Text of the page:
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Law/Courtroom - August 2003

CONSTRUCTION LAW
The 'One-Year Warranty' - Does Such A Thing Exist In Texas?

By William M. Coats

Many construction contracts, including those that incorporate the AIA form of General Conditions, have a clause that most people in the construction business refer to as the "one-year warranty."

As an example of the one-year clause, Section 12.2.2.1 of the 1997 version of the AIA General Conditions reads:

12.2.2.1 - In addition to the Contractor's obligations under Paragraph 3.5, if, within one year after the date of Substantial Completion of the Work or designated portion thereof or after the date for commencement of warranties established under Subparagraph 9.9.1, or by terms of an applicable special warranty required by the Contract Documents, any of the Work is found to be not in accordance with the requirements of the Contract Documents, the Contractor shall correct it promptly after receipt of written notice from the Owner to do so unless the Owner has previously given the Contractor a written acceptance of such condition. The Owner shall give such notice promptly after discovery of the condition. During the one-year period for correction of Work, if the Owner fails to notify the Contractor and give the Contractor an opportunity to make the correction, the Owner waives the rights to require correction by the Contractor and to make a claim for breach of warranty. If the Contractor fails to correct nonconforming Work within a reasonable time during that period after receipt of notice from the Owner or Architect, the Owner may correct it in accordance with Paragraph 2.4.

Notice that this clause starts with the phrases "In addition to the Contractor's obligations under Paragraph 3.5," and when you check back to 3.5.1, you will find a warranty from the contractor that is not limited to one year.

Reading these clauses together, it is clear that the contractor's warranties under an AIA contract extend longer than one year, but that the specific obligation to return and correct work is limited to "within one year after substantial completion" in most instances.

The fact that the obligation to return and correct is limited to one year does not mean that the warranty in 3.5 cannot be enforced after the expiration of one year. It continues to be enforceable by a lawsuit for damages thereafter, even though the contractor can no longer be specifically required to return and correct work. To complicate matters further, there are warranties that are implied even when not stated in a construction contract.

The warranty imposed by 3.5 of the AIA General Conditions has no stated expiration, although in most cases it will not be enforceable beyond the limitation period applicable to contract claims, which is four-year period from a breach of contract. (How to calculate the start of the four-year period is a complication beyond the scope of this article, because of the possibility that the warranty subject may be a latent defect, and limitations do not run on latent defects until discovered.)

Contractors often attempt to control extended exposure to warranty claims by adding a limit on warranty enforcement shorter than the four-year limitations period; however, when attempting to accomplish this, be warned that a Texas statute voids any effort to contract for a limitation period of less than two years.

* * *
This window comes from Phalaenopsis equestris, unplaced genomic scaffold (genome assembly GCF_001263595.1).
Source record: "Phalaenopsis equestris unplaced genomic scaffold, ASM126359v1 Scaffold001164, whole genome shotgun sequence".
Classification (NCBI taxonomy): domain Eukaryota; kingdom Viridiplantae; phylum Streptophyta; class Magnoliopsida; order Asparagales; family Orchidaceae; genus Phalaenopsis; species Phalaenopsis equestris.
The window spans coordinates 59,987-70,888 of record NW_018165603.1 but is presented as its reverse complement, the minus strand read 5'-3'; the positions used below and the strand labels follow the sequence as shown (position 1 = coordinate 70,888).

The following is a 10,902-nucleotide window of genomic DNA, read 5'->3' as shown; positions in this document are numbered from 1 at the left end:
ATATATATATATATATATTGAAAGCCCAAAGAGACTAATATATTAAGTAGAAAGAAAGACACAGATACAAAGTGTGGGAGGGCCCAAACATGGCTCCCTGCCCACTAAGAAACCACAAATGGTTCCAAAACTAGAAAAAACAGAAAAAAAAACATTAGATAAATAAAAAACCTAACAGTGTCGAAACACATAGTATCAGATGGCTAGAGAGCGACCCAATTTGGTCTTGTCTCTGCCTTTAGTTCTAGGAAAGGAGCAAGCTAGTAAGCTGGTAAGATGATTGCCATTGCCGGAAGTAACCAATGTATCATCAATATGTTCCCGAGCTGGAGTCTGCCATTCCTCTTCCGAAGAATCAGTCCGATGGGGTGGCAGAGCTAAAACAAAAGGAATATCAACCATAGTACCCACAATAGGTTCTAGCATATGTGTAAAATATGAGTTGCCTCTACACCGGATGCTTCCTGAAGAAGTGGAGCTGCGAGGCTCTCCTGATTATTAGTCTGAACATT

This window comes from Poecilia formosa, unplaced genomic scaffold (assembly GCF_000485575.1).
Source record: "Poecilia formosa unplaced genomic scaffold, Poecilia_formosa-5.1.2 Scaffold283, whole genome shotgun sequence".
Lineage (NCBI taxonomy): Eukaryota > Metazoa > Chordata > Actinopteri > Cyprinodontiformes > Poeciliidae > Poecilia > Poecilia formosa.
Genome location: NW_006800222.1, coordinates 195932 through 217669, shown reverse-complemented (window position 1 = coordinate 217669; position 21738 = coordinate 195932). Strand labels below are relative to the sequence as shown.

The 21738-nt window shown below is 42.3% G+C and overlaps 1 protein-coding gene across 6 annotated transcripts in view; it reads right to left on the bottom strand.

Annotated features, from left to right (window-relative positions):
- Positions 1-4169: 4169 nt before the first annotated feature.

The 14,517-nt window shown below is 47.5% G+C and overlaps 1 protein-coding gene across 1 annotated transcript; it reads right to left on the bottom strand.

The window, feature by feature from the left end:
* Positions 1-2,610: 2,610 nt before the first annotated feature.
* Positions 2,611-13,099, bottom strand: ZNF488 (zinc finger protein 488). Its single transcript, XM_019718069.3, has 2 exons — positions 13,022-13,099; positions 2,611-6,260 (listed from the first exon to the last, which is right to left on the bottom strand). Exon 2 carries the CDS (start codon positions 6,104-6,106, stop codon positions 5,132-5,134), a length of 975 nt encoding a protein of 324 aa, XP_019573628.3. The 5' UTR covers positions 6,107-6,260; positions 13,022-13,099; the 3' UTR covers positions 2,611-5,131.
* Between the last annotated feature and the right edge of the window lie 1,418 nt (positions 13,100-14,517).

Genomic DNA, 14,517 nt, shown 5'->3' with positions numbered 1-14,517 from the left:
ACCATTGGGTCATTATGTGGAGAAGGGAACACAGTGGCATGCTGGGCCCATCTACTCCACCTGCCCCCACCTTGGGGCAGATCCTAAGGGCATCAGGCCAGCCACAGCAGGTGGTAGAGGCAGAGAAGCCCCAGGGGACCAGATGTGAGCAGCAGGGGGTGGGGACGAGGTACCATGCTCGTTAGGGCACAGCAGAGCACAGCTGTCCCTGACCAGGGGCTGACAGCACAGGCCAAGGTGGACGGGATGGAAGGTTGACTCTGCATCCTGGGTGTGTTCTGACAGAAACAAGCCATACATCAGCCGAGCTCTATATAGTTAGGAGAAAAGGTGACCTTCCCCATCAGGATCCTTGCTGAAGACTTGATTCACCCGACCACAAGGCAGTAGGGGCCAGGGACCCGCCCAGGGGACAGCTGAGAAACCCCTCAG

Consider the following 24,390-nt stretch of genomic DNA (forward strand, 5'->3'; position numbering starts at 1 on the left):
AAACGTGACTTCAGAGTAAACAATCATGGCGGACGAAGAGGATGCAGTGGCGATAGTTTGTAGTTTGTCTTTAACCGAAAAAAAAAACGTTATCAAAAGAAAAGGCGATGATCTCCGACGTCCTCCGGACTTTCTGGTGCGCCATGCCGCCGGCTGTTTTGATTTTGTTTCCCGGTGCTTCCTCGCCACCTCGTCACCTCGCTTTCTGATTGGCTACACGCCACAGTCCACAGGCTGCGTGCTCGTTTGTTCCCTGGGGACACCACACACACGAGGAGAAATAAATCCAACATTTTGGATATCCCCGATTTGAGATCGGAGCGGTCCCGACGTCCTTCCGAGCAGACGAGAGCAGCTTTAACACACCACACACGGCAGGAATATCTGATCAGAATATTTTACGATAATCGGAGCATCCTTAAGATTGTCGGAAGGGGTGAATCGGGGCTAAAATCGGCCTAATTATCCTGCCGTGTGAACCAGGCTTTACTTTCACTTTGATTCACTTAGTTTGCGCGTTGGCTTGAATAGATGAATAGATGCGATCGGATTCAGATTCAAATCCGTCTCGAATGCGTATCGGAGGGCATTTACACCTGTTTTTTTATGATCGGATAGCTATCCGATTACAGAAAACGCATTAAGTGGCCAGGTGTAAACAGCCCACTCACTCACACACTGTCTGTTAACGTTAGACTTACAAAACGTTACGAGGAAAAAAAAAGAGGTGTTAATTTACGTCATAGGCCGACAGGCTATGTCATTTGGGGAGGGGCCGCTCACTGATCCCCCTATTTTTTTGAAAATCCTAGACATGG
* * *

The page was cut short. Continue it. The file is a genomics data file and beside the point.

This statute has kept lawyers and courts busy making the distinction between two-year limitation clauses that run afoul of the statute. Clauses attempting to require suits "within two years" are void and the four-year limitation period applies. Those that do not run afoul of the voiding statute provide that "no suit can be commenced after the expiration of two years from the date the cause of action accrues."

The difference in the time periods provided by these two clauses is one day ... what a difference a day makes!

Another interesting aspect of the warranty expiration questions becomes relevant when a public owner is attempting to enforce a warranty against a surety. The Texas public bonding statute requires suits on a bond within one year of completion of the work. If a public owner seeks to impose a warranty obligation on a surety, it can only do so within the special one-year limitation period applicable to the bond.

Since this short limitation period is prescribed by statute, rather than by contract, it does not run afoul of the voiding statute. This can be a pitfall for public owners under contract schemes that provide warranty inspections that are held one year after final completion. By the time the inspection is held, the right to sue the surety under the performance bond may have expired.

Does a one-year warranty exist? The answer under the AIA documents is "no."
Warranty exposure lasts longer than a year and any constructor who refuses calls for warranty performance simply because the demand was made more than one year after completion does so at some risk.

I suppose the moral of this story may be that the best way in Texas for a contractor to get the benefit of a one-year limit on warranty exposure is to do nothing but public bonded work, and then go broke and let its surety handle the warranty.

William M. Coats is a director and member of the executive committee and head of the Construction/Surety section of Houston-based Coats, Rose, Yale, Ryman & Lee PC.


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